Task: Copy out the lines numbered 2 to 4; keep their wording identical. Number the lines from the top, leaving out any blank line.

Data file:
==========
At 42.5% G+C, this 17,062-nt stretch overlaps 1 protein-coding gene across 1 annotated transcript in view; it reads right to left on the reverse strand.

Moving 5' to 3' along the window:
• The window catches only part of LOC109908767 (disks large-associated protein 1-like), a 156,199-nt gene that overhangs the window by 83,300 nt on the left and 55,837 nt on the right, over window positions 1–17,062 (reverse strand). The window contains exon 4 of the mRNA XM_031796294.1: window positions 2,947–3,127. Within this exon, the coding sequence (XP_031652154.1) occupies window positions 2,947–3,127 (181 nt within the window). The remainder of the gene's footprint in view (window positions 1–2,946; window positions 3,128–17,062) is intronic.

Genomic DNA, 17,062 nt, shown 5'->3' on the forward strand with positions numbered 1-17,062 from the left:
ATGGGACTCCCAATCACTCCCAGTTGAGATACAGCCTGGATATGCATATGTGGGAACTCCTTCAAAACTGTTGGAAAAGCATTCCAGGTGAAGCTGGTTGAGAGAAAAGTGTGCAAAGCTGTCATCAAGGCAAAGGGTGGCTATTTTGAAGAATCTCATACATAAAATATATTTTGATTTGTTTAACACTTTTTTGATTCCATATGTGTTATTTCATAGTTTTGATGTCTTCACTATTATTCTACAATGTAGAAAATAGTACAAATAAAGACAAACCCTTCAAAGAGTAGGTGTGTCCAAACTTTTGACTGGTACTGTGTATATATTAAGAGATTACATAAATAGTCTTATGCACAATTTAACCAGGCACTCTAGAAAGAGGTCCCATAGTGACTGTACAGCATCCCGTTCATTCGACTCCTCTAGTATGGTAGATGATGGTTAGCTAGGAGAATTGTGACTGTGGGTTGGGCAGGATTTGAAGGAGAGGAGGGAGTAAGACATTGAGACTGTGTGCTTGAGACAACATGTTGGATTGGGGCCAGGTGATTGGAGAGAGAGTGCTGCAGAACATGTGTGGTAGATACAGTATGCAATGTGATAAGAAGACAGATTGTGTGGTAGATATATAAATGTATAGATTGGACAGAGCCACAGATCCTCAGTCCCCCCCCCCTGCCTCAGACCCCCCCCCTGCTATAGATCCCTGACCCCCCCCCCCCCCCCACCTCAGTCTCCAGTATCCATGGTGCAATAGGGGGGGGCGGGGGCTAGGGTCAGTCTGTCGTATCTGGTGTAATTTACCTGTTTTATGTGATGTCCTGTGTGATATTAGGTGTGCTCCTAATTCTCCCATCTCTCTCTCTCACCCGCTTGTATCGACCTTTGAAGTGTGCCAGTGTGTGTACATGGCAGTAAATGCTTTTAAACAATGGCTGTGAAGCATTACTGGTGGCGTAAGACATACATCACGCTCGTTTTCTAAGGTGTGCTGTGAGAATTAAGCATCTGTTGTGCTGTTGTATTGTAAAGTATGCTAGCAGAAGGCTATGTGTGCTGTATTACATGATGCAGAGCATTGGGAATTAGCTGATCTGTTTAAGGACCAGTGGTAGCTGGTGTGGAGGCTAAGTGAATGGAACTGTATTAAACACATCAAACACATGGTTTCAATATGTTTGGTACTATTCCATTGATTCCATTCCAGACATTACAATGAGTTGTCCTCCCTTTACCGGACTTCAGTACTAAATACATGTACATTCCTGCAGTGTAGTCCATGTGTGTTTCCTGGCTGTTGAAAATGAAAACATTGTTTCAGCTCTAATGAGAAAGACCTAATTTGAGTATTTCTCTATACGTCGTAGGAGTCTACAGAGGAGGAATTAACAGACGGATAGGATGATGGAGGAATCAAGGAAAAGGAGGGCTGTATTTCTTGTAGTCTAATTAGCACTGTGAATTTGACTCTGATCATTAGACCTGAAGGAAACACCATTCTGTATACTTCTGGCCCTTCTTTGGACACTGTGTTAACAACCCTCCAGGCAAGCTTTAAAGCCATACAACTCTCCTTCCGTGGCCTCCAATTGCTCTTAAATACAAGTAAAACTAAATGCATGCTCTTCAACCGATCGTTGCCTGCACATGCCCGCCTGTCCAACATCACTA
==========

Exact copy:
Moving 5' to 3' along the window:
• The window catches only part of LOC109908767 (disks large-associated protein 1-like), a 156,199-nt gene that overhangs the window by 83,300 nt on the left and 55,837 nt on the right, over window positions 1–17,062 (reverse strand). The window contains exon 4 of the mRNA XM_031796294.1: window positions 2,947–3,127. Within this exon, the coding sequence (XP_031652154.1) occupies window positions 2,947–3,127 (181 nt within the window). The remainder of the gene's footprint in view (window positions 1–2,946; window positions 3,128–17,062) is intronic.

Genomic DNA, 17,062 nt, shown 5'->3' on the forward strand with positions numbered 1-17,062 from the left: